European Commission’s fight against cancer grows stronger
The European Commission aims to reduce the burden of cancer through the Joint Action CANCON (European Guide on Quality Improvement in Comprehensive Cancer Control), European Code Against Cancer and by heavily investing on research. Antoni Montserrat Moliner, Senior Expert for Cancer and Rare Diseases, Directorate of Public Health, European Commission, elaborates on the EU fight against cancer
Bladder cancer is the ninth most common cancer worldwide. Despite significant advances in the treatment of bladder cancer, it remains a growing problem in the European Union. Based on key statistics published in the International Agency for Research on Cancer for 2012, the crude annual incidence of bladder cancer in the European Union is 16.3 per 100,000 of population with 123,000 new cases per year. The mortality in the EU is 4.7 per 100,000, meaning that 40,300 people in the EU die from bladder cancer annually, nearly 30,000 men and 12,000 women respectively.
There are some differences in the occurrence of bladder cancer across Europe. Bladder cancer occurs mainly in older people. Roughly 9 out of 10 people with this cancer are over the age of 55. The average age at the time of diagnosis is 73. Men are about 3 to 4 times more likely to get bladder cancer during their lifetime than women. According to the American Cancer Society, the overall chances of men developing bladder cancer during their life is about 1 in 26. For women, the chance is about 1 in 88.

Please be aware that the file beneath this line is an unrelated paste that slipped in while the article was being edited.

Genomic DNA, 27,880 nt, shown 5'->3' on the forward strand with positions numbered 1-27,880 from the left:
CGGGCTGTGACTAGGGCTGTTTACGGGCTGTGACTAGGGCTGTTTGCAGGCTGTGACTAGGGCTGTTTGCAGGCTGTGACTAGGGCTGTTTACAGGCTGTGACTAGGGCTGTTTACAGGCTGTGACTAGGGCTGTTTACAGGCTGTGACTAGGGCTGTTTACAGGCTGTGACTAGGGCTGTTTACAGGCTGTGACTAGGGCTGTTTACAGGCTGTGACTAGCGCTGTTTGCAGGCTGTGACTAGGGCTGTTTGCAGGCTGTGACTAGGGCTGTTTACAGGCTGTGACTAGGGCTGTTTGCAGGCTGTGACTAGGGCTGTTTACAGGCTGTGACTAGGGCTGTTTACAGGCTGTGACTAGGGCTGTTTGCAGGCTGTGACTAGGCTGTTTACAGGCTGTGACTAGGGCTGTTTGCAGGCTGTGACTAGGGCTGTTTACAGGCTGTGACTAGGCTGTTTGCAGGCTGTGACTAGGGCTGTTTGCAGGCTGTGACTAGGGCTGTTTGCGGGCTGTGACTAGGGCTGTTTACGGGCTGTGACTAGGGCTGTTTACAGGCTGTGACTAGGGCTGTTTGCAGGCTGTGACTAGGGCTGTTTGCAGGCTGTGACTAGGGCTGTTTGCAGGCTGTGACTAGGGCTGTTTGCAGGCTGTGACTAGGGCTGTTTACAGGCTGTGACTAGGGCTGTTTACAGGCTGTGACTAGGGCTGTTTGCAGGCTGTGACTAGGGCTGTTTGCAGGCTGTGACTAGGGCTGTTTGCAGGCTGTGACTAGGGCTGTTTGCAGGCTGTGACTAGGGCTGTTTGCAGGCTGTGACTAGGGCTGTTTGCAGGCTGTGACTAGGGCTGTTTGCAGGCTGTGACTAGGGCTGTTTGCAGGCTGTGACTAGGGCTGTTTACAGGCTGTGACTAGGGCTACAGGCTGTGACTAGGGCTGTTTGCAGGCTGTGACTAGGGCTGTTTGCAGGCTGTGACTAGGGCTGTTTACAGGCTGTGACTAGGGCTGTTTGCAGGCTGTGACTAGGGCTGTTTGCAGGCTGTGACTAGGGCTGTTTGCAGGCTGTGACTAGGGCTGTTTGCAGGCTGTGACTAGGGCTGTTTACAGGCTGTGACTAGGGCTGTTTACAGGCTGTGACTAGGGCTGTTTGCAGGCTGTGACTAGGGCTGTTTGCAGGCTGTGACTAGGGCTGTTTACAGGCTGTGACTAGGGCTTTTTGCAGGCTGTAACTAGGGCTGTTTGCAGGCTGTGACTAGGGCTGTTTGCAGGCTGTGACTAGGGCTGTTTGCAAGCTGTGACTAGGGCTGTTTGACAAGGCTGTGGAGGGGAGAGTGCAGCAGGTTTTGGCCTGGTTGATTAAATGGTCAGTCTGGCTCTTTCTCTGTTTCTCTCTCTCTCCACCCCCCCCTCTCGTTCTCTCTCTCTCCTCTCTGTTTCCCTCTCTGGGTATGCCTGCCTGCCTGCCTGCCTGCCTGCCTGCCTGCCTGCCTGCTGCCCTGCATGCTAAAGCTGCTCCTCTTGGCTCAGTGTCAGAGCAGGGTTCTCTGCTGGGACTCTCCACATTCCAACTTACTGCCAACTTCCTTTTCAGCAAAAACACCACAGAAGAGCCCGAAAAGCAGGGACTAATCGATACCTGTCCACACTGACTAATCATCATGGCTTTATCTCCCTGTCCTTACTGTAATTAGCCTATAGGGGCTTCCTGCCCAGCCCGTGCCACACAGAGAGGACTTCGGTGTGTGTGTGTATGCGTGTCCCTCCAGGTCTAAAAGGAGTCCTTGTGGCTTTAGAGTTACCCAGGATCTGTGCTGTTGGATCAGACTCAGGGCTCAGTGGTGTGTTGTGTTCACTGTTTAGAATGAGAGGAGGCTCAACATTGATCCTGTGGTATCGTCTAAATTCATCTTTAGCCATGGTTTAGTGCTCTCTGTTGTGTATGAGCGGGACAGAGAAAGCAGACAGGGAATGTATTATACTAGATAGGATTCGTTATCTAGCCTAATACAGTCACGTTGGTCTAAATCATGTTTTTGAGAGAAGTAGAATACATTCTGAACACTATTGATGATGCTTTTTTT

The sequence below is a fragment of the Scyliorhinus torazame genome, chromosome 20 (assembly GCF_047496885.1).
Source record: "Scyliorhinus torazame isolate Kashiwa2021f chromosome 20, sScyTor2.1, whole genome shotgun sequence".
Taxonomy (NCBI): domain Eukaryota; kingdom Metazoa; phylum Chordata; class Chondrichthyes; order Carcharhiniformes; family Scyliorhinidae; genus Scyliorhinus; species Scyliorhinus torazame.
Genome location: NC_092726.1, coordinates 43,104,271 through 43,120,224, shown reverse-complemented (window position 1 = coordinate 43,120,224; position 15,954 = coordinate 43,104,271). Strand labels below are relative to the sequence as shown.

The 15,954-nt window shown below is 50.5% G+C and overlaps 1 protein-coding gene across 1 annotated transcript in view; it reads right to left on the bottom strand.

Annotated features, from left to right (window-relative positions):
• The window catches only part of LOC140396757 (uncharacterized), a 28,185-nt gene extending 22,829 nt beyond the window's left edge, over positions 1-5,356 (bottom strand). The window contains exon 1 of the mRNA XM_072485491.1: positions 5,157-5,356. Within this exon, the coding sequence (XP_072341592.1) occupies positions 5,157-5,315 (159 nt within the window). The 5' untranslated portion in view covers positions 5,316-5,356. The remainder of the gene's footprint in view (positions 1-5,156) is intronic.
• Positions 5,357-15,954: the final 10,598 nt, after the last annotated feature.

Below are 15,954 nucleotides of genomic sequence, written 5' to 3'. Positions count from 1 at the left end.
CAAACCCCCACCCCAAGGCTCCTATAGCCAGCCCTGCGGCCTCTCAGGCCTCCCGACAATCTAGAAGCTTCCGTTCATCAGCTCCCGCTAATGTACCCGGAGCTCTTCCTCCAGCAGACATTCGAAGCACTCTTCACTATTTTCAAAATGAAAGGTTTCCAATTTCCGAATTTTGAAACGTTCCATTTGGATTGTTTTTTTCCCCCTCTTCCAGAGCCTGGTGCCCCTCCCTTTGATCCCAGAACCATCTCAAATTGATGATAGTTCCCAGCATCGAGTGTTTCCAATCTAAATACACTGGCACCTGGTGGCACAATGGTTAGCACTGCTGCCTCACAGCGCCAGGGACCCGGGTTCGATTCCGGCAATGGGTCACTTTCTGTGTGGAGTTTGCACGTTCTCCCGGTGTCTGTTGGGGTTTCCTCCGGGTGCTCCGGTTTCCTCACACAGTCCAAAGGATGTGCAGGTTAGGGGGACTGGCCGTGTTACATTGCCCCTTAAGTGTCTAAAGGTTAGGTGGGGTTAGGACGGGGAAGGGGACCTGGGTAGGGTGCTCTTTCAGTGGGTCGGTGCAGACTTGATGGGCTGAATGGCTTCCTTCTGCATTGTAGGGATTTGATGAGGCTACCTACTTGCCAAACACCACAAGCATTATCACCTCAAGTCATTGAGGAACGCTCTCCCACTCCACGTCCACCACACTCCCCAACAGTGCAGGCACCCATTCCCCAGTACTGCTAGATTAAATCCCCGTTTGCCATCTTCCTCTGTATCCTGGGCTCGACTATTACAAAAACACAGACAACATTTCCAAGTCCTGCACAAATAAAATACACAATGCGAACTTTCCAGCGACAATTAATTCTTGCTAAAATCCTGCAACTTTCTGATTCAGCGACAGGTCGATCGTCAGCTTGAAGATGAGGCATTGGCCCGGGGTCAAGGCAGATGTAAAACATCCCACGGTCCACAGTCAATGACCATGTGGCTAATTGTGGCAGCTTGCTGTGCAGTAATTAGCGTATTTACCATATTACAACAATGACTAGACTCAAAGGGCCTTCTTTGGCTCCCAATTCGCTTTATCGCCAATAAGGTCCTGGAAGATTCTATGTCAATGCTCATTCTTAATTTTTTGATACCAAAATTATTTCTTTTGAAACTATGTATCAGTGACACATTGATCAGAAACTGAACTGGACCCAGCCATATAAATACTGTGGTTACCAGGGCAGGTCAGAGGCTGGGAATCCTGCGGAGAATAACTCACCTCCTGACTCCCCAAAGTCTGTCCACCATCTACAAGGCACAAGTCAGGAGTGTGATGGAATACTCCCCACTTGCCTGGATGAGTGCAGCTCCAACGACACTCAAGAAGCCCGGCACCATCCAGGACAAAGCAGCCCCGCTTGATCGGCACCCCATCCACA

Action on cancer
The European Commission aims to reduce the burden of cancer in the EU in several ways. It aims to increase survival rates and reduce cancer mortality by improving quality of patient care, ensure better quality of life for cancer patients and helps reintegration and palliative care through two main tools, namely the Joint Action CANCON (European Guide on Quality Improvement in Comprehensive Cancer Control) and European Code Against Cancer.
The former serves as the official European guide on quality improvement in comprehensive cancer control, and facilitates discussion among member states. It provides an extraordinary opportunity to address all the topics directly related to bladder cancer, such as quality-based cancer screening programmes, comprehensive cancer network organisations, community-based cancer care and survivorship. The active participation of bladder cancer stakeholders in these discussions will constitute a remarkable input to respond to the needs of patients in a broad and cooperative European context, taking into account that a comprehensive cancer control policy should focus not only on the general aspects of cancer control but also on those that specifically correspond to different cancer sites, as is the case for bladder cancer.